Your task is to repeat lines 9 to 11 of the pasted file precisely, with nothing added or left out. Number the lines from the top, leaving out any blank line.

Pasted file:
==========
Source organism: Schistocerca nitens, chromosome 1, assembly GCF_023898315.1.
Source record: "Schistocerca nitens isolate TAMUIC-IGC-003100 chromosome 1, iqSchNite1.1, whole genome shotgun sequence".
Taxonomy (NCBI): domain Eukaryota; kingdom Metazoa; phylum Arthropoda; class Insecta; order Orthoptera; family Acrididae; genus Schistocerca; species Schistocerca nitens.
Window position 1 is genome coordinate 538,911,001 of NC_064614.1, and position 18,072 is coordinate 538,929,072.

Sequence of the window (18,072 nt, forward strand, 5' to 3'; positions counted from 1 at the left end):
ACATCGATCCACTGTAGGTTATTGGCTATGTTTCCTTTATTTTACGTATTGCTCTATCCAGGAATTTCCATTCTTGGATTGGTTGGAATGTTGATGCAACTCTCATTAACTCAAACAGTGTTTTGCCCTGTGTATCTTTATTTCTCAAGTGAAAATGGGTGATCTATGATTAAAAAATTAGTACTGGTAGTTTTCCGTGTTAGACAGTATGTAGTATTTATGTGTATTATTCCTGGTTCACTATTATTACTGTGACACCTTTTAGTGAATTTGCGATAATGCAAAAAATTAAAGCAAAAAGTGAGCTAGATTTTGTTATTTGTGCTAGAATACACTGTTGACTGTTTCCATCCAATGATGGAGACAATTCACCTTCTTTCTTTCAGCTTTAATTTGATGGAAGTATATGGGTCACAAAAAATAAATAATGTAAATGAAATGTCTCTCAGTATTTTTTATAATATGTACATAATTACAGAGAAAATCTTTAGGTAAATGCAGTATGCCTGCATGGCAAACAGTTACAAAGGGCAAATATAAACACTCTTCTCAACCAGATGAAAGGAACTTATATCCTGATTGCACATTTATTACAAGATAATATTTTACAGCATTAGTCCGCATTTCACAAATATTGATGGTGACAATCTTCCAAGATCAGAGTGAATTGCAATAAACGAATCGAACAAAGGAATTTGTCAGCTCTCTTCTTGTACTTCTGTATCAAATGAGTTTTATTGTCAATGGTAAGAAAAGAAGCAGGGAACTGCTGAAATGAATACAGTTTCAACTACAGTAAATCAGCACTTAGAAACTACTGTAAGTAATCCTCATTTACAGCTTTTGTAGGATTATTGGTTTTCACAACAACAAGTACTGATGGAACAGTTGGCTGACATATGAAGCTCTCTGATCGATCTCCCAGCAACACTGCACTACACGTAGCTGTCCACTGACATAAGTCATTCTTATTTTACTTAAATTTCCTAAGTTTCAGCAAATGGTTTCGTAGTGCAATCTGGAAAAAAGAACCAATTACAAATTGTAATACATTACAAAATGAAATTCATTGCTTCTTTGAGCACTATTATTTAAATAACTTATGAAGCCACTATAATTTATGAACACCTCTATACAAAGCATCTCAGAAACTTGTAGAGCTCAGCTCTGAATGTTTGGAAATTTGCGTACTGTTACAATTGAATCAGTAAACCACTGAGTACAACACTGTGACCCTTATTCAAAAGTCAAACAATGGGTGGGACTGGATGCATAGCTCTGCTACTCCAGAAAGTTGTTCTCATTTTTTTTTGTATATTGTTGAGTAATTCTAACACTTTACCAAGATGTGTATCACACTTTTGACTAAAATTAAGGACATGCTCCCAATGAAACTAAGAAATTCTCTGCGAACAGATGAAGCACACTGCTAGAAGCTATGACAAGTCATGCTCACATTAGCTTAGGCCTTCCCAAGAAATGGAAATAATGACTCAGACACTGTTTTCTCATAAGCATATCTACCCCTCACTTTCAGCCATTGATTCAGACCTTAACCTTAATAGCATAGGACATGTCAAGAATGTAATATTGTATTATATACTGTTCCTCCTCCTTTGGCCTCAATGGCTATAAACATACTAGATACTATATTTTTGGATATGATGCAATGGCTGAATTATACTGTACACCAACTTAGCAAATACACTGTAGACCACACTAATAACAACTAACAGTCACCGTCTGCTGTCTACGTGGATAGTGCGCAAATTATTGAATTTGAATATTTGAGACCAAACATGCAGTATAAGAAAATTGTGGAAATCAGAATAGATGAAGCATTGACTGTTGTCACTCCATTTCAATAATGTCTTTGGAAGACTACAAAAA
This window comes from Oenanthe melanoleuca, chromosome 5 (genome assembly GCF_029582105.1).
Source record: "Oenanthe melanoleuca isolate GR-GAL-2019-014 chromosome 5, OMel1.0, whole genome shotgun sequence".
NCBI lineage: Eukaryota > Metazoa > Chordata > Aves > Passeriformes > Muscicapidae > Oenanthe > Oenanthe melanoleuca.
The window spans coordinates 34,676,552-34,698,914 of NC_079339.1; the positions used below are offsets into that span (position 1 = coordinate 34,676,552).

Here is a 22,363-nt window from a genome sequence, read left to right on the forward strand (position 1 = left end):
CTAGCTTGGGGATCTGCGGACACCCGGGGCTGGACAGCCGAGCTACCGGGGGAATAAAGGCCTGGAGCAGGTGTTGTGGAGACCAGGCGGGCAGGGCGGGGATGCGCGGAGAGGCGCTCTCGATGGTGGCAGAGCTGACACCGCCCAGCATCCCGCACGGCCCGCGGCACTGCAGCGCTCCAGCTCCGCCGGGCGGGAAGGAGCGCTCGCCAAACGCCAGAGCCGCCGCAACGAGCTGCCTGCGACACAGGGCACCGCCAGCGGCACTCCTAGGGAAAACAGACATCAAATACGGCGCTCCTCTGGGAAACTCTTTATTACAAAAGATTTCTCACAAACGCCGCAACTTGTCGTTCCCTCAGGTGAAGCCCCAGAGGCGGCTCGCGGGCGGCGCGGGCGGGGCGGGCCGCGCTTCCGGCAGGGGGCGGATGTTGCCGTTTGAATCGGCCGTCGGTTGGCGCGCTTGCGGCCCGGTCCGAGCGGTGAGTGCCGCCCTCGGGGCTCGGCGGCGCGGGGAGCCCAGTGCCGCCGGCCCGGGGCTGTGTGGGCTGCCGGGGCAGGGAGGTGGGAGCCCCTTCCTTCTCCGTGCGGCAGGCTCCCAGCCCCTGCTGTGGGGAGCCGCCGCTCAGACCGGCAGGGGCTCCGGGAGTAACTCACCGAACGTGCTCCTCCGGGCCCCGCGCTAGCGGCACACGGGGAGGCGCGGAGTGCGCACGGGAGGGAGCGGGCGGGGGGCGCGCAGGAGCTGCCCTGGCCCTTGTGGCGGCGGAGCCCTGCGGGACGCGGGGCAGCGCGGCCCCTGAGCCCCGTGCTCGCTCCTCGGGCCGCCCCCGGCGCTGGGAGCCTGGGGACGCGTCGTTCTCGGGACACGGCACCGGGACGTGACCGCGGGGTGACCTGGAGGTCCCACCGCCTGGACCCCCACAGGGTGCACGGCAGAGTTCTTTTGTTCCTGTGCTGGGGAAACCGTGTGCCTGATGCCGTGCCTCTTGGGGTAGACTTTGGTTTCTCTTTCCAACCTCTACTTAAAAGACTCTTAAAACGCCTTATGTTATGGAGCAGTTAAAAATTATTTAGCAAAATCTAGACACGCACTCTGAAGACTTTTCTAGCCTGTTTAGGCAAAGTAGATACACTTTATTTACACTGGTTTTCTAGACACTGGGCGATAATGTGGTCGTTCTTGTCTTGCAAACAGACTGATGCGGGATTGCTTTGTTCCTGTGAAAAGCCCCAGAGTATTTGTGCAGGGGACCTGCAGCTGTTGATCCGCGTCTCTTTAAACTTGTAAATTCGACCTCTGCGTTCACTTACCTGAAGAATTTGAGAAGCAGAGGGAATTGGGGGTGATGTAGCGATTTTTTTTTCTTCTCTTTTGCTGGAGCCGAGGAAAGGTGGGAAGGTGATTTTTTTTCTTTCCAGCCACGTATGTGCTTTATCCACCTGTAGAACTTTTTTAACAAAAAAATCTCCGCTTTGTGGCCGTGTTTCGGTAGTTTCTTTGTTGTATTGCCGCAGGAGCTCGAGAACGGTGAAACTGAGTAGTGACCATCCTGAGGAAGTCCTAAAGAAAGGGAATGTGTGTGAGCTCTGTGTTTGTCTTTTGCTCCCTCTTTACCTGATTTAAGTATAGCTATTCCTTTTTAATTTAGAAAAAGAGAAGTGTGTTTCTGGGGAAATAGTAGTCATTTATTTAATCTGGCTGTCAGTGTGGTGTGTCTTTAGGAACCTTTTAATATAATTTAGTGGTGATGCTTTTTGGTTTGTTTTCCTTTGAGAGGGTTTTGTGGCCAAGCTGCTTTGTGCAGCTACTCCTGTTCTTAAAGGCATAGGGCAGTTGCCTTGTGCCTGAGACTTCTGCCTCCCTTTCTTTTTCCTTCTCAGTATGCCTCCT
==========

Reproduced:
NCBI lineage: Eukaryota > Metazoa > Chordata > Aves > Passeriformes > Muscicapidae > Oenanthe > Oenanthe melanoleuca.
The window spans coordinates 34,676,552-34,698,914 of NC_079339.1; the positions used below are offsets into that span (position 1 = coordinate 34,676,552).

Here is a 22,363-nt window from a genome sequence, read left to right on the forward strand (position 1 = left end):